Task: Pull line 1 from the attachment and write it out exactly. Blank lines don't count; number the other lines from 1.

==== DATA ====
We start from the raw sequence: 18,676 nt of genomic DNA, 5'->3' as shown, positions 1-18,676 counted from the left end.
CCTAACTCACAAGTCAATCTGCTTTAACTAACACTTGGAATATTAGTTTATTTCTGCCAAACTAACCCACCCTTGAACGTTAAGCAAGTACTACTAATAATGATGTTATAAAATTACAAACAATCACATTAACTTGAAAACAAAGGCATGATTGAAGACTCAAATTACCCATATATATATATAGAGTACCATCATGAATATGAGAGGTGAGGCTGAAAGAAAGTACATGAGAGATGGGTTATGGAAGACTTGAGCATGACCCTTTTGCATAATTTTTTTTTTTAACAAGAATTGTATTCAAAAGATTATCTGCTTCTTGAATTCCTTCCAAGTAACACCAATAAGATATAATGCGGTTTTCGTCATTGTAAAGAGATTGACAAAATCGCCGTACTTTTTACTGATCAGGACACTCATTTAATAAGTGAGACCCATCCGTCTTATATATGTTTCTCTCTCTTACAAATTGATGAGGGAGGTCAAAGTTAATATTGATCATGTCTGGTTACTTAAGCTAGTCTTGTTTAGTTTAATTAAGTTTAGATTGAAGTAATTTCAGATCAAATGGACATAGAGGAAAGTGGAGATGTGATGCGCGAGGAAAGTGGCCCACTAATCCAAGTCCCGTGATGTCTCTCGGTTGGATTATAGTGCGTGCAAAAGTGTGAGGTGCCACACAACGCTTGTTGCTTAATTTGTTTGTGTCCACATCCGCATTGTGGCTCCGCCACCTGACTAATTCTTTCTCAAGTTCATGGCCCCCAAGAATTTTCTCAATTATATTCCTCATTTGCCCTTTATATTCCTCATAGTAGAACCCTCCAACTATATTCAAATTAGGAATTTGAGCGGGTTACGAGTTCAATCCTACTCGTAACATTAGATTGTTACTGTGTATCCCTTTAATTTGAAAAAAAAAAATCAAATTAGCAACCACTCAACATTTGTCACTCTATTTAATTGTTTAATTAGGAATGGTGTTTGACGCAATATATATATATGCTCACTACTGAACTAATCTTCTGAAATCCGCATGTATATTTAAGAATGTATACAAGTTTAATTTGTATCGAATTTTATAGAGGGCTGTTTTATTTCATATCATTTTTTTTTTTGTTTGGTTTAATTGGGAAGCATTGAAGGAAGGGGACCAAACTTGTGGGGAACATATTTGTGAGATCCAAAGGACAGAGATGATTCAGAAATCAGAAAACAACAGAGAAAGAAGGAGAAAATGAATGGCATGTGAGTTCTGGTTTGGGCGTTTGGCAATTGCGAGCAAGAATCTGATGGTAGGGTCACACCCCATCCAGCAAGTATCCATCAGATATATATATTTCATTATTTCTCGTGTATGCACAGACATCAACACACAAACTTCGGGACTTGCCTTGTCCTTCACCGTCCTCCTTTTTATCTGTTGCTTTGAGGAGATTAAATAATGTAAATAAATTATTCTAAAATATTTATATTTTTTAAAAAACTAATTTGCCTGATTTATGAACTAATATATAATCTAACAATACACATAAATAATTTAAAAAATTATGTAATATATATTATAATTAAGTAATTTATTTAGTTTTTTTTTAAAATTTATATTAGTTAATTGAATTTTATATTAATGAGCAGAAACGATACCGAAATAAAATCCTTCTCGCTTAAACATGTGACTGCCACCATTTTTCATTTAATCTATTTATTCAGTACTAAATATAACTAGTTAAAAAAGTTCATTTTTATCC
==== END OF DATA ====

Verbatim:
We start from the raw sequence: 18,676 nt of genomic DNA, 5'->3' as shown, positions 1-18,676 counted from the left end.